If your recipe says to rinse the fish off before cooking, make sure that you pat the fish dry. You'll likely cook the fish in butter, oil, or some combination and fat and water don't mix. So make sure you remove as much water from the surface of the fish as you can.
Add just enough oil to coat the bottom of the pan. Remember, we are discussing pan frying or sauteing, not shallow frying. The distinction between these terms will be discussed in a future post because the more I read about these two cooking techniques, the more confused I get. You can brush some directly on the fish if you tend to be heavy-handed with the oil.
Skin Side Down
Let the oil heat up until it shimmers in the pan before adding the fish. If you've brushed the oil directly on the dry piece of fish, place it in the pan, skin-side down (if it has skin), and let it sit. I say skin side down because most chefs I've talked to about this say you always put the finished side (the side that will be seen when plated) down first.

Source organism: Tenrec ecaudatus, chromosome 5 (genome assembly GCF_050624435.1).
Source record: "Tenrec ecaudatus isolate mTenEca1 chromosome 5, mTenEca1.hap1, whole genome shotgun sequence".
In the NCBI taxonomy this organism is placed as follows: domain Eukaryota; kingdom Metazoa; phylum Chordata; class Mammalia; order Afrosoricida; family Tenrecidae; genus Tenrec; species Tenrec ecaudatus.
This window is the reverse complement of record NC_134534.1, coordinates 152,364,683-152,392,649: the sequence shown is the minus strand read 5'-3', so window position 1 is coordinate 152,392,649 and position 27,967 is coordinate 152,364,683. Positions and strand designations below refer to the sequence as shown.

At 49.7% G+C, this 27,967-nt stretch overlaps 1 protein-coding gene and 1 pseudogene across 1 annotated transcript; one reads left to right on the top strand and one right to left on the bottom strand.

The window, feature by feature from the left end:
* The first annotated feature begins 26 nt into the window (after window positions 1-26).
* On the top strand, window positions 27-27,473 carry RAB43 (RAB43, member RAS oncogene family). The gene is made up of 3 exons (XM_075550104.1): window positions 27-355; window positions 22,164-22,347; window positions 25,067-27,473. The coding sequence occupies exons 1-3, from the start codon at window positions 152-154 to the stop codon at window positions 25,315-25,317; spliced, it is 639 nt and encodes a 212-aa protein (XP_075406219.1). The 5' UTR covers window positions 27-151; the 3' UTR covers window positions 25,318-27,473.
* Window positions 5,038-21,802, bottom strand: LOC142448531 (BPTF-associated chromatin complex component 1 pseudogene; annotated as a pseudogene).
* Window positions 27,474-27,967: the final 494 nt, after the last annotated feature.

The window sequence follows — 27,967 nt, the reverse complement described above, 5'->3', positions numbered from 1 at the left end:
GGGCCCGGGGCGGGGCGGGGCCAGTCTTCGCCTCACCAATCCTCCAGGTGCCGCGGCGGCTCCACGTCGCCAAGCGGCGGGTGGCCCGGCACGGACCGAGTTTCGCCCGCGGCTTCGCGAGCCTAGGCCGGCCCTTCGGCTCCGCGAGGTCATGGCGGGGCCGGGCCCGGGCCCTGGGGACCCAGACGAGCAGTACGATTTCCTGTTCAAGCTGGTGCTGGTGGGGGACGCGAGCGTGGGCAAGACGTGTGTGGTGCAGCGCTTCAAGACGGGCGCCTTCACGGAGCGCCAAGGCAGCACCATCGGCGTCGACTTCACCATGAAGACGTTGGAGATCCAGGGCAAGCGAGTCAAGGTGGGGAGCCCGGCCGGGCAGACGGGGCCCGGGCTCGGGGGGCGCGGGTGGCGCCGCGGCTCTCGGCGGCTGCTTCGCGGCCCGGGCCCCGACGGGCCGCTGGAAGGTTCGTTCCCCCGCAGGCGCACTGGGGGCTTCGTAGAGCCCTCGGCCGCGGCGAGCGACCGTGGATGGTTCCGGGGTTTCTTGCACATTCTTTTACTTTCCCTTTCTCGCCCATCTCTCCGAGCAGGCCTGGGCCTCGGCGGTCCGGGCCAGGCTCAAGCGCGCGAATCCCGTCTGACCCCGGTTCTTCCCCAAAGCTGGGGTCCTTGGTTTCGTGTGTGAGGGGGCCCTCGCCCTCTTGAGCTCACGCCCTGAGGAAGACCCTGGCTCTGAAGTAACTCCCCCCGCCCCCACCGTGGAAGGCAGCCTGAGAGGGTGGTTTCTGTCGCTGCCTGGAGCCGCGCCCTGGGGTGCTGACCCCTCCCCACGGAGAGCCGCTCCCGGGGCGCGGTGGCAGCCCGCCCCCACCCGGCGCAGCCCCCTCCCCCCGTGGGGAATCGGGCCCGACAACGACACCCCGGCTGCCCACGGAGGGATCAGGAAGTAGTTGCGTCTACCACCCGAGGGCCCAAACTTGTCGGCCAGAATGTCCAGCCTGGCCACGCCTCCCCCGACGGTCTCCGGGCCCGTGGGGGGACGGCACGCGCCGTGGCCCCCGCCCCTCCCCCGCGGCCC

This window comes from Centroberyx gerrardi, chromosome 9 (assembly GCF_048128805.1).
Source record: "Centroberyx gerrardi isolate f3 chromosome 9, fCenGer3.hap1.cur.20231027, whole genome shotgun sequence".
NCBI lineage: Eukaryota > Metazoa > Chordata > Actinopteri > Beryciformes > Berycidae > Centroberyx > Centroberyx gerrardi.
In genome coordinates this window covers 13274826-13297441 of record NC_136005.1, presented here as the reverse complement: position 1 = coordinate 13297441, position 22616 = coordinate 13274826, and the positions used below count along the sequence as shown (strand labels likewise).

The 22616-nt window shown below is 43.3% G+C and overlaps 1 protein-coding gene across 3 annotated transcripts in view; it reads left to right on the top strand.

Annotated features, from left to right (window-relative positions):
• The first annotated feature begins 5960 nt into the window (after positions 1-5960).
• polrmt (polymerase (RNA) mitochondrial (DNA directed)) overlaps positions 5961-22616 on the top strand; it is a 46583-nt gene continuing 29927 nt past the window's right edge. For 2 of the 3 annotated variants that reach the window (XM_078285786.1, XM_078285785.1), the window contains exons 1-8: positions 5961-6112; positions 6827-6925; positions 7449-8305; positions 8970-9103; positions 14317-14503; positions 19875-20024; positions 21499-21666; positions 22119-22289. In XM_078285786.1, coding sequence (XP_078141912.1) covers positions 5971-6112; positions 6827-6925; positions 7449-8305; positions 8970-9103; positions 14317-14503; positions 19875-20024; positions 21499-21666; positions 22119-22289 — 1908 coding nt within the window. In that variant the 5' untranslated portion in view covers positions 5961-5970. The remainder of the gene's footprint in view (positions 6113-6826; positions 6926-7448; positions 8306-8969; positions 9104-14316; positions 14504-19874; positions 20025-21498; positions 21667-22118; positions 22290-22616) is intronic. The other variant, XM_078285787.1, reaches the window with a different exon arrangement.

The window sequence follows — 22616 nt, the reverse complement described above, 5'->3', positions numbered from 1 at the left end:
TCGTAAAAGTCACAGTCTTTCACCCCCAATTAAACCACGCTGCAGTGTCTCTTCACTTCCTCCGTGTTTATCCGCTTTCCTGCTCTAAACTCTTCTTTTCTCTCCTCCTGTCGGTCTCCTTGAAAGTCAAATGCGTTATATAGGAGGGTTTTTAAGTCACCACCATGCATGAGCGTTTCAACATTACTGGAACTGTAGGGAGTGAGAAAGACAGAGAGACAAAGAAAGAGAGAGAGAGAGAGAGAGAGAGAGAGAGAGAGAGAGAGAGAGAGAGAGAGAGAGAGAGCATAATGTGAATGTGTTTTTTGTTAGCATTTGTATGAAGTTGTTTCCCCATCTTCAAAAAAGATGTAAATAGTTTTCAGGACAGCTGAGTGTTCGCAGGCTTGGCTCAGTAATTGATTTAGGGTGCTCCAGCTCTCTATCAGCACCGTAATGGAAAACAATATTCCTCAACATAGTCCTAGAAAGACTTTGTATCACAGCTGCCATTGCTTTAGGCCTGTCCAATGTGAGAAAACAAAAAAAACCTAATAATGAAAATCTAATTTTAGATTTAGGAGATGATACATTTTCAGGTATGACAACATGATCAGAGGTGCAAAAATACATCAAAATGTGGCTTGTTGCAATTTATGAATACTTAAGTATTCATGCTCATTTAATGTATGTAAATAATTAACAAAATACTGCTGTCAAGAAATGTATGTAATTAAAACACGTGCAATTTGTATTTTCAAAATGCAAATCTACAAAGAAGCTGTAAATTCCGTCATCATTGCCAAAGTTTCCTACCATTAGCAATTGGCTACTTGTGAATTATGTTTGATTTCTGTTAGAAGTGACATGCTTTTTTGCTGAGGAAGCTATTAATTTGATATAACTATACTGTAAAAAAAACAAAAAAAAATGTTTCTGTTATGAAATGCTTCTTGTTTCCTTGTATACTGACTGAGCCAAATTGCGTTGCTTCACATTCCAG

I don't think it's because the pan (or grill) is hottest before you add the fish and you get the best grill marks. When the fish hits the pan, it absorbs some heat and cools down a little. Doesn't it always seem the flip side of whatever you're cooking doesn't have as good grill marks?
Skin Side Up
I know another chef who disagrees with "skin side down." He suggests always cook fish, chicken, and meats skin side up. His logic is the heat from the pan, or grill pushes the internal juices away from the heat source to the opposite side. When you flip the fish (chicken, meat) over, the skin helps prevent the juices from leaking out.
I'm not sure his theory is scientific or what Harold McGee would say, but it seems logical, and I often cook chicken breasts with skin on them. Try cooking two pieces of fish or chicken, starting with one skin side up and the other skin side down. Cook them precisely the same and see if there is any difference in moistness. Be sure to look to see if any juices leak out.